As we all come to terms with yet another stint at home, freelancers are finding creative ways to stay proactive and productive online. Remote collaborations and virtual shoots have been gathering momentum for a few months with freelancers finding new ways to practice their craft and produce work for their portfolio. To get an insight into the process, we spoke with a couple of freelancers about their experience to see how it's done.

Shannon Ledger, a makeup artist based in the UK, and Jens Fricke, a professional photographer working in Germany tell us about their experiences on Virtual Shoots.

1. What was the concept of the shoot?

SL: I did a night shoot. We used colourful lighting to create a little virtual magic.

JF: The concept was to show the isolation of the artists during the first lockdown in March/April 2020. I wanted to shoot them in their home with their everyday clothes on. No posing just natural movements and no fancy clothes like they wear during a show or a live gig.

Virtual Shoot Lens Frike
Portraits from Isolation by Photographer, Jens Fricke

2. How did you prepare for it?

SL: I intensified the makeup a bit since the shoot was taking place through two cameras. I also had lighting options set up so we could try a few options and areas of the house.

JF: I set up my camera straight in front of my computer screen and tried to avoid reflections on the screen as good a possible. I did manual focussing on an element on the screen and did not touch it afterwards. Regarding light or location there was nothing to prepare because I absolutely did not know what to expect. One artist went down to the beach to shoot her but the connection was too bad so she had to go back to her house.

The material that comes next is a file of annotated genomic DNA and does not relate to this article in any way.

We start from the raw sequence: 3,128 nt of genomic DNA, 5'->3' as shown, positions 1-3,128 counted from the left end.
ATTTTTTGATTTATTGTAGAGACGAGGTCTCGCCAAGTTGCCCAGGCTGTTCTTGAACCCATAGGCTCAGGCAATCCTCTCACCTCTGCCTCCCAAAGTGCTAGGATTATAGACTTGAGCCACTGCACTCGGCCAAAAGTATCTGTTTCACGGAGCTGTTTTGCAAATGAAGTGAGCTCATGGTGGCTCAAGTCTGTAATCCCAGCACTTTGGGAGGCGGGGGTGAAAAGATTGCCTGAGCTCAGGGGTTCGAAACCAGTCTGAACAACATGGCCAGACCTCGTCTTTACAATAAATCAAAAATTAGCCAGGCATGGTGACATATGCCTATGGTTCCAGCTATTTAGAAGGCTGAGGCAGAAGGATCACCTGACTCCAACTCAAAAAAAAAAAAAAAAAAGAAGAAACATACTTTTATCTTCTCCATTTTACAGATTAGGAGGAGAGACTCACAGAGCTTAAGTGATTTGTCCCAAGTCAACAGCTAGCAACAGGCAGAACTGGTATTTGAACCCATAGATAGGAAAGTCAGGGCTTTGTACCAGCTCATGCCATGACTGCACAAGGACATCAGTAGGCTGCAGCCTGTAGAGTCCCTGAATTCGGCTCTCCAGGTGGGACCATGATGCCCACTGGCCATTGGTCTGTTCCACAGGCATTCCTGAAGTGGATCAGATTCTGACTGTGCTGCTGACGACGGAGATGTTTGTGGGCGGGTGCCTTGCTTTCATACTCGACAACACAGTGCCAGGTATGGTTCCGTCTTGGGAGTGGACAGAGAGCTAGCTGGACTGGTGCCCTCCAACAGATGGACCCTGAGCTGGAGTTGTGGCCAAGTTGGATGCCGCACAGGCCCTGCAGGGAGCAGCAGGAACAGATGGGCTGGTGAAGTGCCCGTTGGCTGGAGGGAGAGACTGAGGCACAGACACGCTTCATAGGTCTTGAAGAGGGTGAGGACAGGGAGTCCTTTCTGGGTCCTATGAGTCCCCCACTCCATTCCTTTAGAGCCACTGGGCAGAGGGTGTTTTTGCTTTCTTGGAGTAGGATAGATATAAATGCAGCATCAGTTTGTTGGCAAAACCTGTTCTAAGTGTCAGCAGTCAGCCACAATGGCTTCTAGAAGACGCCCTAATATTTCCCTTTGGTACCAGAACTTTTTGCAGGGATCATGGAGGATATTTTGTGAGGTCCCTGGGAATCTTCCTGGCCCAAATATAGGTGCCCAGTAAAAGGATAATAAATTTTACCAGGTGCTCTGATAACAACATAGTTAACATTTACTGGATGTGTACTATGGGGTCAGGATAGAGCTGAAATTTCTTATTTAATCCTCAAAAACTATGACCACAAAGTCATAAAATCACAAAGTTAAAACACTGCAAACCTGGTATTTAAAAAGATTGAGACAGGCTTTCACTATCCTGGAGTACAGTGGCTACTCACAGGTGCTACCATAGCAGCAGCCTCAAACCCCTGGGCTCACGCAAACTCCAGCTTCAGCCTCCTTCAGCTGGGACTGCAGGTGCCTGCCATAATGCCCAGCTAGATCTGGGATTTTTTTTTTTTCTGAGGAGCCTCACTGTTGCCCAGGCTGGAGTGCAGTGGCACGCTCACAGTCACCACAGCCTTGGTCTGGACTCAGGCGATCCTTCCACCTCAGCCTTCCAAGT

3. What were some of the challenges you faced?

SL: Lighting and effects weren’t always as imagined and it took some guess work and some failed attempts to figure out what worked and what didn’t.

JF: The biggest challenge I had was the sharpness. As everyone is moving a little it is hard to get a really sharp image. But I told the people to hold as still as possible and freeze the pose for a second. And of course the reflections on the screen. So I needed to set my MAC BOOK with the back against a window and then shoot against the backlight. A second challenge was the time difference. Some shootings I did during the day and some at night or in the evening.

4. Were you happy with the results?

SL: The pictures were really cool and unlike anything else I had ever done before.

JF: Yes, everyone was very happy with the results. Some even used the photos for promotion. That made me very happy

5. Any tips or advice for others thinking about a Virtual Shoot?

SL: The subject needs to be ready to put in some work. Unlike a regular shoot, the photographer isn’t there to position themselves for the perfect shot, so the subject has to arrange lighting and positioning for them. It can be a challenge, but worth it.

JF: Well, just be sure your subject does not move to much so you can get a sharp shot. Don’t overdo the post production. Otherwise its all up to you how you want your subject to look. Try different things and have fun. I would love to shoot more of those and try different ideas.

Virtual Shoot in Isolation
Portraits from Isolation by Photographer, Jens Fricke


Ready to get involved in a Virtual Shoot? Arrange a Test Shoot or Virtual Shoot here

Follow Lens Frike @jensfrickephotograpy